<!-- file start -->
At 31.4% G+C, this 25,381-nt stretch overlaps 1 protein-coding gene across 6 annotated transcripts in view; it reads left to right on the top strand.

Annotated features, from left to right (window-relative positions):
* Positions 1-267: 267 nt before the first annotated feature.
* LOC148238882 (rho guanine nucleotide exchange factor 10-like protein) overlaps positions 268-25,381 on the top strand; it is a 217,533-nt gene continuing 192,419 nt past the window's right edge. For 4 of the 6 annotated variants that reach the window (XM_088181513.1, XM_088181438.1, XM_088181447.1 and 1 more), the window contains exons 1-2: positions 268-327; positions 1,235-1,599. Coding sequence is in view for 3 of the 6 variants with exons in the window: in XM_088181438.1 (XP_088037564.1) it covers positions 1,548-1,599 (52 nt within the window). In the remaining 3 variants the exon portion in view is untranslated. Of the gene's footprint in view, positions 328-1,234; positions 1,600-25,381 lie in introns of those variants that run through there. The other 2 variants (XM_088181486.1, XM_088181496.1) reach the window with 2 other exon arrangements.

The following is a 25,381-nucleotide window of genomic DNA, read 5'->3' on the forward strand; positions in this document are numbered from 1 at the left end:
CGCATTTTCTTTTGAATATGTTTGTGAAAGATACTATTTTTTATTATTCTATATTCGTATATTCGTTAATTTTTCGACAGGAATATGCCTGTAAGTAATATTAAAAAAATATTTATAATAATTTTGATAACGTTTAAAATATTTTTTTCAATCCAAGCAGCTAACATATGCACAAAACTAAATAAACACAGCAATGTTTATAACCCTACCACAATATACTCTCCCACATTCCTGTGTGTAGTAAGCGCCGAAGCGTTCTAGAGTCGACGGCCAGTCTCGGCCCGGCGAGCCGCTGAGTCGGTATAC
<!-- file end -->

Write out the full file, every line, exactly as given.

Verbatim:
At 31.4% G+C, this 25,381-nt stretch overlaps 1 protein-coding gene across 6 annotated transcripts in view; it reads left to right on the top strand.

Annotated features, from left to right (window-relative positions):
* Positions 1-267: 267 nt before the first annotated feature.
* LOC148238882 (rho guanine nucleotide exchange factor 10-like protein) overlaps positions 268-25,381 on the top strand; it is a 217,533-nt gene continuing 192,419 nt past the window's right edge. For 4 of the 6 annotated variants that reach the window (XM_088181513.1, XM_088181438.1, XM_088181447.1 and 1 more), the window contains exons 1-2: positions 268-327; positions 1,235-1,599. Coding sequence is in view for 3 of the 6 variants with exons in the window: in XM_088181438.1 (XP_088037564.1) it covers positions 1,548-1,599 (52 nt within the window). In the remaining 3 variants the exon portion in view is untranslated. Of the gene's footprint in view, positions 328-1,234; positions 1,600-25,381 lie in introns of those variants that run through there. The other 2 variants (XM_088181486.1, XM_088181496.1) reach the window with 2 other exon arrangements.

The following is a 25,381-nucleotide window of genomic DNA, read 5'->3' on the forward strand; positions in this document are numbered from 1 at the left end:
CGCATTTTCTTTTGAATATGTTTGTGAAAGATACTATTTTTTATTATTCTATATTCGTATATTCGTTAATTTTTCGACAGGAATATGCCTGTAAGTAATATTAAAAAAATATTTATAATAATTTTGATAACGTTTAAAATATTTTTTTCAATCCAAGCAGCTAACATATGCACAAAACTAAATAAACACAGCAATGTTTATAACCCTACCACAATATACTCTCCCACATTCCTGTGTGTAGTAAGCGCCGAAGCGTTCTAGAGTCGACGGCCAGTCTCGGCCCGGCGAGCCGCTGAGTCGGTATAC